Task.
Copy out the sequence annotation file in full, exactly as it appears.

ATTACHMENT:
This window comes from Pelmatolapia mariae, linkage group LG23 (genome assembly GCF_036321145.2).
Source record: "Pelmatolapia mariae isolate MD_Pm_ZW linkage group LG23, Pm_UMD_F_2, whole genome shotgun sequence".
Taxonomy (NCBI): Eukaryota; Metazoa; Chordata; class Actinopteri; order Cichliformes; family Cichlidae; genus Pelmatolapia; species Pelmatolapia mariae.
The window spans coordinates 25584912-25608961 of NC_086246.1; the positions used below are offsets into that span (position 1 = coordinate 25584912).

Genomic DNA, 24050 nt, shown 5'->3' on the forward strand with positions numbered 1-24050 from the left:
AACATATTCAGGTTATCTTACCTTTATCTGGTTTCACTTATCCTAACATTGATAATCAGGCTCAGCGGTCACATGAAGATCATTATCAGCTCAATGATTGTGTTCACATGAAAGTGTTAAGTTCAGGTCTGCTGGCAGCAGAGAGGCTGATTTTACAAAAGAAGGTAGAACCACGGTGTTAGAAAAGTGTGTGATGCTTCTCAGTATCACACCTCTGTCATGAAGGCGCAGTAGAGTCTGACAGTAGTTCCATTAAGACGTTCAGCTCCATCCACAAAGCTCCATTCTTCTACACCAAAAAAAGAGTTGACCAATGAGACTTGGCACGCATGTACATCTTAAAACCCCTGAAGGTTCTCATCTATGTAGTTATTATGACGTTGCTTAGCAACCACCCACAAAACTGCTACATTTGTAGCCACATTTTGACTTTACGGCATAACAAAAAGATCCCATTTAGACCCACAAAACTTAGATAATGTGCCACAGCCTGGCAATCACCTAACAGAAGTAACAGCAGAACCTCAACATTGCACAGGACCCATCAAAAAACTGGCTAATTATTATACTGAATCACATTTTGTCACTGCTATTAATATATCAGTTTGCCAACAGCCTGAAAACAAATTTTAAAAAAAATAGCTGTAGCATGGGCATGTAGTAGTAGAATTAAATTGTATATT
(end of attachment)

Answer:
This window comes from Pelmatolapia mariae, linkage group LG23 (genome assembly GCF_036321145.2).
Source record: "Pelmatolapia mariae isolate MD_Pm_ZW linkage group LG23, Pm_UMD_F_2, whole genome shotgun sequence".
Taxonomy (NCBI): Eukaryota; Metazoa; Chordata; class Actinopteri; order Cichliformes; family Cichlidae; genus Pelmatolapia; species Pelmatolapia mariae.
The window spans coordinates 25584912-25608961 of NC_086246.1; the positions used below are offsets into that span (position 1 = coordinate 25584912).

Genomic DNA, 24050 nt, shown 5'->3' on the forward strand with positions numbered 1-24050 from the left:
AACATATTCAGGTTATCTTACCTTTATCTGGTTTCACTTATCCTAACATTGATAATCAGGCTCAGCGGTCACATGAAGATCATTATCAGCTCAATGATTGTGTTCACATGAAAGTGTTAAGTTCAGGTCTGCTGGCAGCAGAGAGGCTGATTTTACAAAAGAAGGTAGAACCACGGTGTTAGAAAAGTGTGTGATGCTTCTCAGTATCACACCTCTGTCATGAAGGCGCAGTAGAGTCTGACAGTAGTTCCATTAAGACGTTCAGCTCCATCCACAAAGCTCCATTCTTCTACACCAAAAAAAGAGTTGACCAATGAGACTTGGCACGCATGTACATCTTAAAACCCCTGAAGGTTCTCATCTATGTAGTTATTATGACGTTGCTTAGCAACCACCCACAAAACTGCTACATTTGTAGCCACATTTTGACTTTACGGCATAACAAAAAGATCCCATTTAGACCCACAAAACTTAGATAATGTGCCACAGCCTGGCAATCACCTAACAGAAGTAACAGCAGAACCTCAACATTGCACAGGACCCATCAAAAAACTGGCTAATTATTATACTGAATCACATTTTGTCACTGCTATTAATATATCAGTTTGCCAACAGCCTGAAAACAAATTTTAAAAAAAATAGCTGTAGCATGGGCATGTAGTAGTAGAATTAAATTGTATATT